Updated: Apr 3
“Elizabeth continued her walk alone, crossing field after field at a quick pace, jumping over stiles and springing over puddles with impatient activity, and finding herself at last within view of the house, with weary ankles, dirty stockings, and a face glowing with the warmth of exercise.”
Pride and Prejudice, Jane Austen
Jane Austen was fond of walking, so it’s no surprise that many of her characters—Elizabeth, Anne, Elinor, and Marianne come to mind—share the same pleasure. And despite the changes in medicine and technology since the nineteenth century, the heroines of today also benefit from time spent outdoors pursuing leisure.
Modern Problems and Traditional Solutions
“All parts of the body which have a function, if used in moderation and exercised in labors in which each is accustomed, become thereby healthy, well developed and age more slowly, but if unused they become liable to disease, defective in growth and age quickly.”
Time spent on physical activity has decreased in recent decades. Americans now spend over half their waking hours sedentary. For many of us, this includes driving, working at a desk, or watching television. But our bodies are designed to move and explore.
What happens to our health when we follow a sedentary lifestyle? As our movement has decreased, we’ve seen an increase in diseases related to impaired glucose tolerance, including insulin resistance, obesity, and diabetes. At least one study proposed that sitting for over seven hours a day can increase the risk of cardiovascular disease, diabetes, and cancer. This makes some sense, as movement is necessary for proper functioning of major systems, including circulation, digestion, immunity, and metabolism.
In more recent years, screen viewing has also increased. Research suggests that blue light from electronic devices can disrupt normal melatonin production. Melatonin is a hormone that is often associated with sleep, and so excessive screen time can interfere with sleep quality, which can then lead to poor physical and mental health. But melatonin receptors are also found in the female reproductive organs, indicating the importance of this hormone in women’s health and fertility.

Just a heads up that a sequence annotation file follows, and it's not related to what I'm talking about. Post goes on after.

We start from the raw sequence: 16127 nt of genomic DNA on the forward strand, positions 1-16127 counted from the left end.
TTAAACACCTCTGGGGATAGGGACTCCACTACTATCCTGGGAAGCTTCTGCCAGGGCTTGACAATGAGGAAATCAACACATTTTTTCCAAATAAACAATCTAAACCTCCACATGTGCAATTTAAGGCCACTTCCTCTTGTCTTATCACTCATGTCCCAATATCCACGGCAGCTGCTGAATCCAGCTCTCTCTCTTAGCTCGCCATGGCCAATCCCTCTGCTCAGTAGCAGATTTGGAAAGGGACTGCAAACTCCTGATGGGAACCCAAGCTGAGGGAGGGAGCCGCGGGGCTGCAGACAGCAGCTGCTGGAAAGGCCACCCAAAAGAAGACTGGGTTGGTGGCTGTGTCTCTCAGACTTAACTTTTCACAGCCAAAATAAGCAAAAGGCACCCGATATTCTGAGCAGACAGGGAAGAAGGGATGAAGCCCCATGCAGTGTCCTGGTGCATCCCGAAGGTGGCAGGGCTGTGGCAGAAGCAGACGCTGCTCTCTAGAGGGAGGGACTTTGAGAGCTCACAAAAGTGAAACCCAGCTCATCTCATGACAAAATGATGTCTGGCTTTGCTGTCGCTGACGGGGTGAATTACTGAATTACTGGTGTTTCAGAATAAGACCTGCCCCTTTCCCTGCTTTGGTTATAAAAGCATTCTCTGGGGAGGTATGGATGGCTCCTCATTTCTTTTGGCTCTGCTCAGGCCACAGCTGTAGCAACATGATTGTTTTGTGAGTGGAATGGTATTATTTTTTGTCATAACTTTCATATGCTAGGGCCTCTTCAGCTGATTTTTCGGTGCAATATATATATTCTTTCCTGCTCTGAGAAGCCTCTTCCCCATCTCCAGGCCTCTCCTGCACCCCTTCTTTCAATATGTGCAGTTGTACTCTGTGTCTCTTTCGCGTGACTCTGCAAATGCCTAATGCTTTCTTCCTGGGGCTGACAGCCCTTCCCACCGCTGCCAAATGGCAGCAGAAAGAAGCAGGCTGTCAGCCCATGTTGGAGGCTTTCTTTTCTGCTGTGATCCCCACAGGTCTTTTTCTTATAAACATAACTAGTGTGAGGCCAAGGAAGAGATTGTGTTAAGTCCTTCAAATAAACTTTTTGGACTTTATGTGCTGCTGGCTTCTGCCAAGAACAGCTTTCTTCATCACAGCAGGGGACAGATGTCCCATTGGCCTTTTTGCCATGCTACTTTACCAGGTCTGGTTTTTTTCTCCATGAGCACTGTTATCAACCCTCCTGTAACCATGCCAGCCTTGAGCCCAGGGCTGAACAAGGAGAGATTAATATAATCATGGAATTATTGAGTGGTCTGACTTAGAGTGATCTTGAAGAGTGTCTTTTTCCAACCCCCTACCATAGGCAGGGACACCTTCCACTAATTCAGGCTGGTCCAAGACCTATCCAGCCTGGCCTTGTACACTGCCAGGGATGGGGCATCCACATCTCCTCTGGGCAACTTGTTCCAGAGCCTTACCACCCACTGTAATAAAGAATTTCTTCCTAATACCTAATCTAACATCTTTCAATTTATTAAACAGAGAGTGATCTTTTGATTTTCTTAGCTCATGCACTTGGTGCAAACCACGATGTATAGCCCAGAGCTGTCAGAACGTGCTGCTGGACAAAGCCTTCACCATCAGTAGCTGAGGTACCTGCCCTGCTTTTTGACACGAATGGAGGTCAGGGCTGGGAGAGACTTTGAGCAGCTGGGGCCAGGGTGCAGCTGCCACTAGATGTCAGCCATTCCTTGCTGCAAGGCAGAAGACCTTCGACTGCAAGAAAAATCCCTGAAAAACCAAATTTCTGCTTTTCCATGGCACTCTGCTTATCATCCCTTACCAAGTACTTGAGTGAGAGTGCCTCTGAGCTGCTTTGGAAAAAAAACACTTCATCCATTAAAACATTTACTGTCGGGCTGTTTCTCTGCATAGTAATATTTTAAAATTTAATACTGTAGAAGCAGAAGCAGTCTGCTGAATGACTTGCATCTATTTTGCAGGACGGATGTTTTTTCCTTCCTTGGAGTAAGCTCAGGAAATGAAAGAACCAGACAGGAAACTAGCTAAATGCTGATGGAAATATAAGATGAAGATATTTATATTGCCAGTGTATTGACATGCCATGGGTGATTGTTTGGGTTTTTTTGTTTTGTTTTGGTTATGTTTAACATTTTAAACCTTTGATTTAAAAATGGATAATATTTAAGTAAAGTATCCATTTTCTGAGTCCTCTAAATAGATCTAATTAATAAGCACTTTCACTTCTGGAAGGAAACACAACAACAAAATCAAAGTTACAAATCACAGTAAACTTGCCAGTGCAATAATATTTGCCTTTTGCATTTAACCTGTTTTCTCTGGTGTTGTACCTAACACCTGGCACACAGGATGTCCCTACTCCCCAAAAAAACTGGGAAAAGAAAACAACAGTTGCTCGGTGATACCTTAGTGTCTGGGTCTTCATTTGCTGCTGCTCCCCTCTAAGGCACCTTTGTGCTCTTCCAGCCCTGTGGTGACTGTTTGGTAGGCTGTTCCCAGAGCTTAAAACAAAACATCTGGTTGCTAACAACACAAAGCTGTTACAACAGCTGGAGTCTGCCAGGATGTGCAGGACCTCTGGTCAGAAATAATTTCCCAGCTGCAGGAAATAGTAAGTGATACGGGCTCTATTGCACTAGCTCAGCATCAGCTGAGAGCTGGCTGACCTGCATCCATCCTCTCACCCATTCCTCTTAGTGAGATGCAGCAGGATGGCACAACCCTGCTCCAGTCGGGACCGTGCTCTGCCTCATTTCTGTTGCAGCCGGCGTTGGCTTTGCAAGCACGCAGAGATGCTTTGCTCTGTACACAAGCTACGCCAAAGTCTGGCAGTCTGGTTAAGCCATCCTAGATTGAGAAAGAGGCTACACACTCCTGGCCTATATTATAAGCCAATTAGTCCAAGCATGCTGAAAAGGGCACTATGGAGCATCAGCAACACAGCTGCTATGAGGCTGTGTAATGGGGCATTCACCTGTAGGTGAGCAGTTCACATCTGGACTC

Sitting and screen time are not in themselves the problem. People sit to read and craft and socialize and share meals together. Screens help us learn and work and connect us with others separated by distance. Rather, it’s the long periods of inactivity and screen viewing that cause disruptions in our health.
The solution? Enjoy physical activity outside.
The Benefits of Outdoor Movement
“Every day, my love for the mountains grows more and more. If my studies permitted, I’d spend whole days in the mountains contemplating the Creator’s greatness in that pure air.”
Pier Giorgio Frassati
There are many outdoor activities to pursue. Gardening, walking, birdwatching, rucking, cycling, hiking, swimming, and running are popular options, but what do they all have in common? Exposure to sunlight, nature, and motion.